Keep in mind, the average high on this date is 50 degrees.

The average low is 22, and it feels like we are living on borrowed time with this warm weather.

The minimum temperature between midnight and noon was 47 degrees.

Assuming the temperature doesn't cool below 47 degrees before midnight, then today's low will set a record for a record high minimum.

Sunday November 16, 2008

It has been a dry autumn in Colorado, to say the least. Denver officially remains nearly five inches below normal on precipitation as of today. Since January 1, we've received 9.81 inches of liquid precipitation. Measuring precipitation, especially snowfall, can be very tricky. We will discuss that in more detail later in this blog. Keep in mind that official readings for Denver are taken by the National Weather Service at Denver International Airport. The varying terrain and elevation have a profound effect on precipitation totals in our area. Here is an example of how variable precipitation readings can be across the Front Range.

On Friday morning, Denver officially received 1/10 of an inch of snow, which amounted to 1/100 of an inch of liquid precipitation. According to the CoCoRaHS volunteer observation network, some areas just south of Denver received up to 3.6 inches of snow, with liquid totals of 0.17 inches. So, while Denver's official precipitation deficit can seem a bit alarming, some unofficial stations reported healthier snow totals. With Friday's storm in particular, the higher terrain south of Denver caused an area of enhanced snowfall, giving those places higher totals.

Gathering accurate snowfall measurements can be difficult, mainly due to the wind that sometimes accompanies snow events in Colorado. Volunteer observers in the CoCoRaHS Network are asked to walk around their yards with standardized measuring sticks and take readings in a number of places. Then, the totals are averaged. The tricky part comes in when attempting to get an accurate reading on the liquid equivalent of the snow that has fallen. Snow falls into the observer's rain gauge. However, the wind can affect the amount of snow that is caught by the gauge. That is why we take something called a "snow core measurement". That involves turning the rain gauge upside down, depressing it into the snow all the way to the ground, sliding a clip board or piece of cardboard under the gauge to capture the snow, then melting it down. This gives a more accurate reading of the liquid equivalent of the snow that is on the ground. It takes a bit longer, but snow cores can be very revealing.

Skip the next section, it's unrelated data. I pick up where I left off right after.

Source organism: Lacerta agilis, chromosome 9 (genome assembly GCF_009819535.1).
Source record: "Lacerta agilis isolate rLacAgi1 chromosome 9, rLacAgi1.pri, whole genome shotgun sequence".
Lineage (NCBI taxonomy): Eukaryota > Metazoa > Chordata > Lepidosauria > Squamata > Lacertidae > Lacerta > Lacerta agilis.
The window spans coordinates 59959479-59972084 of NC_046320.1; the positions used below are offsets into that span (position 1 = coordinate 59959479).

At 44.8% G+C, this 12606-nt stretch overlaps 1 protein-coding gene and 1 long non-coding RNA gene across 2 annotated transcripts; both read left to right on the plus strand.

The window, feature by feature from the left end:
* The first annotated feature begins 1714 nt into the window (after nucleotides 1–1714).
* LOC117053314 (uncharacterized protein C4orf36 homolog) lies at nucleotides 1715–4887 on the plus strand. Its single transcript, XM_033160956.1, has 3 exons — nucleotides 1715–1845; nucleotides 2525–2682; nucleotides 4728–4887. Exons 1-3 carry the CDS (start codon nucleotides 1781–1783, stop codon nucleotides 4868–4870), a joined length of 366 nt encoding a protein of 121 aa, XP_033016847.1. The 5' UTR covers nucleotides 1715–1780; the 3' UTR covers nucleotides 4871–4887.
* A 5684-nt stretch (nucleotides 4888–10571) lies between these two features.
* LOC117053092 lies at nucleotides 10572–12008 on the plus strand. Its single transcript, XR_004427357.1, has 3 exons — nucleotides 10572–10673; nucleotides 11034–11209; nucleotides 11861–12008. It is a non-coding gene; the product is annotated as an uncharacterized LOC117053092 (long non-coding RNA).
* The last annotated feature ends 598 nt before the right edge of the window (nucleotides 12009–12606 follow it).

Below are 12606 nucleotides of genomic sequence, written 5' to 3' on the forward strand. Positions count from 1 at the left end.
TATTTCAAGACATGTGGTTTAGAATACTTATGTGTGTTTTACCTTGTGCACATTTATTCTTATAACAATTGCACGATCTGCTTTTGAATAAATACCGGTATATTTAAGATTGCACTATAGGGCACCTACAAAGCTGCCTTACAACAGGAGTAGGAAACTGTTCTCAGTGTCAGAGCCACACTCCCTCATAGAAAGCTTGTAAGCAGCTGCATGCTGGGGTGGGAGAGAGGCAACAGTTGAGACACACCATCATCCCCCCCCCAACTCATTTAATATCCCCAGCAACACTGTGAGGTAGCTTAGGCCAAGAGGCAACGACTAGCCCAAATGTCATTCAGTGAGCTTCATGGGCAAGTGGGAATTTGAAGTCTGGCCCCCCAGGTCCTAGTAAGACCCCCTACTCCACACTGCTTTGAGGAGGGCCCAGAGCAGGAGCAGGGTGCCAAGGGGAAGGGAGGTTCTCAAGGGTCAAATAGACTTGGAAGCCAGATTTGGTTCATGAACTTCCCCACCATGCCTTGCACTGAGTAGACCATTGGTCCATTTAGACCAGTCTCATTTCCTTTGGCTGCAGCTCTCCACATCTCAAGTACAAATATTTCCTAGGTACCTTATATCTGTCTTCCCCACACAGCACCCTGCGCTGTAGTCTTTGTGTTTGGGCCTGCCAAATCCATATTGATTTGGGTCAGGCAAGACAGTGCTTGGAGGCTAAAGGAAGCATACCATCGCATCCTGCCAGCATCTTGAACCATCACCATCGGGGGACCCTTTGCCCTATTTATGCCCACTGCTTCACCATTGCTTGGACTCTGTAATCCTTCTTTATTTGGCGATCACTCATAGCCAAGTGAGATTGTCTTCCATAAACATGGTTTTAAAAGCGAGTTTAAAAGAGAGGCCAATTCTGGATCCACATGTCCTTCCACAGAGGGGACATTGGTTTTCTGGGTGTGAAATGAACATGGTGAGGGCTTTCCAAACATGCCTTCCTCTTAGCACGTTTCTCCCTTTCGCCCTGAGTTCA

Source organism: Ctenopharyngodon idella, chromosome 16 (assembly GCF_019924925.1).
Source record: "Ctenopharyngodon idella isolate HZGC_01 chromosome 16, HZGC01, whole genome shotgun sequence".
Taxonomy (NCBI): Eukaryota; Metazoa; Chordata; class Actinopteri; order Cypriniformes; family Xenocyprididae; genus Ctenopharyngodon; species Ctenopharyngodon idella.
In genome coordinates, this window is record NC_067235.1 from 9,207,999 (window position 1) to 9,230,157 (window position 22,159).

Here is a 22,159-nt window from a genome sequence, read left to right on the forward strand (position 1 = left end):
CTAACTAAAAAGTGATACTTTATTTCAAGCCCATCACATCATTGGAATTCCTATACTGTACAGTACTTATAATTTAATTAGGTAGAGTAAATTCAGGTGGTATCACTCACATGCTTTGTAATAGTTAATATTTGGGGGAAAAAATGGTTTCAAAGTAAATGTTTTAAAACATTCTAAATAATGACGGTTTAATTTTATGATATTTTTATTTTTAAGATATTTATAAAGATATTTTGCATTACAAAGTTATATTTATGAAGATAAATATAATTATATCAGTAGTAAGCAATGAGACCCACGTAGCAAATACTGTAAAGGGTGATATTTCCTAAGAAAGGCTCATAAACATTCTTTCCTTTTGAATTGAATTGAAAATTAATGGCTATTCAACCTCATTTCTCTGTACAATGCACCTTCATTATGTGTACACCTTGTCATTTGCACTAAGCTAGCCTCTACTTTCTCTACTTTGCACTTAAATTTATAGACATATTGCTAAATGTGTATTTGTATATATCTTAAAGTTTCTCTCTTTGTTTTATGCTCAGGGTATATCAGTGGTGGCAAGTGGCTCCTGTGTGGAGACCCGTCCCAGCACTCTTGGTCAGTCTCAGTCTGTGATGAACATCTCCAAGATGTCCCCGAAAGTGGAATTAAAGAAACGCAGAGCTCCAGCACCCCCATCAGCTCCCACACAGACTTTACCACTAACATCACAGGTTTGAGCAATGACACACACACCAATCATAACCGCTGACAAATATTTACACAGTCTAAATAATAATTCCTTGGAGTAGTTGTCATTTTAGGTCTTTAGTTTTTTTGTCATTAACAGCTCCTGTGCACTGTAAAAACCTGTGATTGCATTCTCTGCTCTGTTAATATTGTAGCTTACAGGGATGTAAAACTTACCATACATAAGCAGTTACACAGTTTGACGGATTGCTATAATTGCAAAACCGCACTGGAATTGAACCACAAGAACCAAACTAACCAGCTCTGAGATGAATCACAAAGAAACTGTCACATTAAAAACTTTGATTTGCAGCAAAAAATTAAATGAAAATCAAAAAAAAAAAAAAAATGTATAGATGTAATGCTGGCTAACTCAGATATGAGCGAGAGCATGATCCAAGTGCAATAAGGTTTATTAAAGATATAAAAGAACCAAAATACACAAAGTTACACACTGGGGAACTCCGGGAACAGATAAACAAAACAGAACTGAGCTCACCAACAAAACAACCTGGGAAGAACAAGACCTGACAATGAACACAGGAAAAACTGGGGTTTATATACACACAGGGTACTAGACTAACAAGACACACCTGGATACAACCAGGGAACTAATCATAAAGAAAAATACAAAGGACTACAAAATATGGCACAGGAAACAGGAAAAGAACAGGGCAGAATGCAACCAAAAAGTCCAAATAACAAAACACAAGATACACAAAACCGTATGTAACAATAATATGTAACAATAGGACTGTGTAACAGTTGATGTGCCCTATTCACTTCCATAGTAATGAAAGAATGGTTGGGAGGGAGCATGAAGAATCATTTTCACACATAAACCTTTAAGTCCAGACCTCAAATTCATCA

All things considered, it really has been a dry fall so far across much of our state. But as we explained, the readings can be highly variable. Persistent high pressure ridges have been in place this year, preventing storms from dropping large amounts of snow on us. The snows we have received have been due to passing cold fronts, which traditionally move through very quickly and therefore have light snow totals associated with them. When Denver receives a "big" snow, it is usually due to a low pressure system passing to our south that causes "upslope" winds. When the air moves toward the mountains, it rises with the terrain. When air rises, it cools, causing the water vapor it carries to condense into precipitation. If it is cold enough, the precipitation falls as snow. Upslope events can last several days and drop copious quantities of snow. If you lived in Denver in March 2003, you know what we are talking about!

This is a time of year when weather patterns change across the United States. The Polar Front moves farther south with the approach of winter. Lower sun angles and shorter days mean less incoming solar energy, and thus, cooler temperatures. Precipitation patterns largely depend on the position of high and low pressure. For most of this fall, Colorado has been dominated by high pressure. We can expect to remain below average on precipitation until we see more low pressure systems coming our way.

We salute the volunteers of CoCoRaHS who trudge out every morning to record the latest snowfall. Just about anyone can become a CoCoRaHS volunteer. Please visit http://www.cocorahs.org for further information.

November 11, 2008

Bands of heavy snow dumped 4-8 inches of snow on the northeast corner of Colorado on Monday, with the most falling over northern Yuma county. The storm that brought that snow missed Denver for the most part, with only a few flurries in the metro area. The storm system will swirl into Kansas today and head away from the region. IN the mountains, a strong northwest flow aloft will keep snowshowers in the forecast through the day, with 3-6 inches of snow possible on northwest facing slopes.

Officially, we've only received a 'trace' of snow in Denver, but some accumulation has been measured in the foothills and along the Palmer Divide. A 'trace' of snow is anything from one flake up to 1/10 of an inch.

Our first snow is late this year. The average date for the first snow in Denver is October 19th.

The earliest measureable snowfall was September 3, 1961 and the latest November 21, 1934. Over the last few years our first snows have been as follows - 10/22/2007... 10/18/2006 ... 10/10/2005 ... 11/01/2004 ... 11/5/2003 ... 10/25/2002 ... 10/05/2001 ... 09/23/2000. While it will not be a big snow, it may indeed be our first this season.